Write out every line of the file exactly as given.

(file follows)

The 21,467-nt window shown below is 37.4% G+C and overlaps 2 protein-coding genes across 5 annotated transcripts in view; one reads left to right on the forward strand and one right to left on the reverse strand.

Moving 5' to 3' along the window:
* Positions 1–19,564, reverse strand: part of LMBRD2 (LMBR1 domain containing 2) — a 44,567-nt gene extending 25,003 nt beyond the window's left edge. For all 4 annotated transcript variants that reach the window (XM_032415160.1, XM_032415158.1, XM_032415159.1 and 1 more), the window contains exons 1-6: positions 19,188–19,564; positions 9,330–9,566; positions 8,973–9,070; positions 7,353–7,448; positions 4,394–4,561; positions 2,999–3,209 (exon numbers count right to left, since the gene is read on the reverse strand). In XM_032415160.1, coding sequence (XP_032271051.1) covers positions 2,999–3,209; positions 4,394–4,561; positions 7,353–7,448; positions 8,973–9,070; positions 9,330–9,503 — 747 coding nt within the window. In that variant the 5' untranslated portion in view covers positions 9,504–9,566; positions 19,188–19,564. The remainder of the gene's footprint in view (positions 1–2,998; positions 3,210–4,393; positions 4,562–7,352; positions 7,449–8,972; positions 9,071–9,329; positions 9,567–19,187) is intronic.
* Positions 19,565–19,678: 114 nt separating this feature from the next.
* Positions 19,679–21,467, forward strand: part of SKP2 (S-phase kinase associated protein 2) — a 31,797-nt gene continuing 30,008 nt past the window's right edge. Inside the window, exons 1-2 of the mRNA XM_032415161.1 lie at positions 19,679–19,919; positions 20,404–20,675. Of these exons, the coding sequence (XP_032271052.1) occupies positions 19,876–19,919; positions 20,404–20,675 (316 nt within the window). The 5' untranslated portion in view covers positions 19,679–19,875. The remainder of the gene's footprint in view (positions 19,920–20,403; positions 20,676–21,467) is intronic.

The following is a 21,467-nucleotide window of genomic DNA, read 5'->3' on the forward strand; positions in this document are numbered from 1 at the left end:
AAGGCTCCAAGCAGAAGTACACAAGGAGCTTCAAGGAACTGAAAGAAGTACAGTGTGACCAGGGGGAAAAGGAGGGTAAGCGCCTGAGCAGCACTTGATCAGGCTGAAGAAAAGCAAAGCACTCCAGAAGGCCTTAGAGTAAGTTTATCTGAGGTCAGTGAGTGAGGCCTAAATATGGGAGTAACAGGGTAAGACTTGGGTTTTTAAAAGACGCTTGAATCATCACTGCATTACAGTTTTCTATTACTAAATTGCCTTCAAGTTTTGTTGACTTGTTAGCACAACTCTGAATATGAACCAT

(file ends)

The 21,467-nt window shown below is 37.4% G+C and overlaps 2 protein-coding genes across 5 annotated transcripts in view; one reads left to right on the forward strand and one right to left on the reverse strand.

Moving 5' to 3' along the window:
* Positions 1–19,564, reverse strand: part of LMBRD2 (LMBR1 domain containing 2) — a 44,567-nt gene extending 25,003 nt beyond the window's left edge. For all 4 annotated transcript variants that reach the window (XM_032415160.1, XM_032415158.1, XM_032415159.1 and 1 more), the window contains exons 1-6: positions 19,188–19,564; positions 9,330–9,566; positions 8,973–9,070; positions 7,353–7,448; positions 4,394–4,561; positions 2,999–3,209 (exon numbers count right to left, since the gene is read on the reverse strand). In XM_032415160.1, coding sequence (XP_032271051.1) covers positions 2,999–3,209; positions 4,394–4,561; positions 7,353–7,448; positions 8,973–9,070; positions 9,330–9,503 — 747 coding nt within the window. In that variant the 5' untranslated portion in view covers positions 9,504–9,566; positions 19,188–19,564. The remainder of the gene's footprint in view (positions 1–2,998; positions 3,210–4,393; positions 4,562–7,352; positions 7,449–8,972; positions 9,071–9,329; positions 9,567–19,187) is intronic.
* Positions 19,565–19,678: 114 nt separating this feature from the next.
* Positions 19,679–21,467, forward strand: part of SKP2 (S-phase kinase associated protein 2) — a 31,797-nt gene continuing 30,008 nt past the window's right edge. Inside the window, exons 1-2 of the mRNA XM_032415161.1 lie at positions 19,679–19,919; positions 20,404–20,675. Of these exons, the coding sequence (XP_032271052.1) occupies positions 19,876–19,919; positions 20,404–20,675 (316 nt within the window). The 5' untranslated portion in view covers positions 19,679–19,875. The remainder of the gene's footprint in view (positions 19,920–20,403; positions 20,676–21,467) is intronic.

The following is a 21,467-nucleotide window of genomic DNA, read 5'->3' on the forward strand; positions in this document are numbered from 1 at the left end:
AAGGCTCCAAGCAGAAGTACACAAGGAGCTTCAAGGAACTGAAAGAAGTACAGTGTGACCAGGGGGAAAAGGAGGGTAAGCGCCTGAGCAGCACTTGATCAGGCTGAAGAAAAGCAAAGCACTCCAGAAGGCCTTAGAGTAAGTTTATCTGAGGTCAGTGAGTGAGGCCTAAATATGGGAGTAACAGGGTAAGACTTGGGTTTTTAAAAGACGCTTGAATCATCACTGCATTACAGTTTTCTATTACTAAATTGCCTTCAAGTTTTGTTGACTTGTTAGCACAACTCTGAATATGAACCAT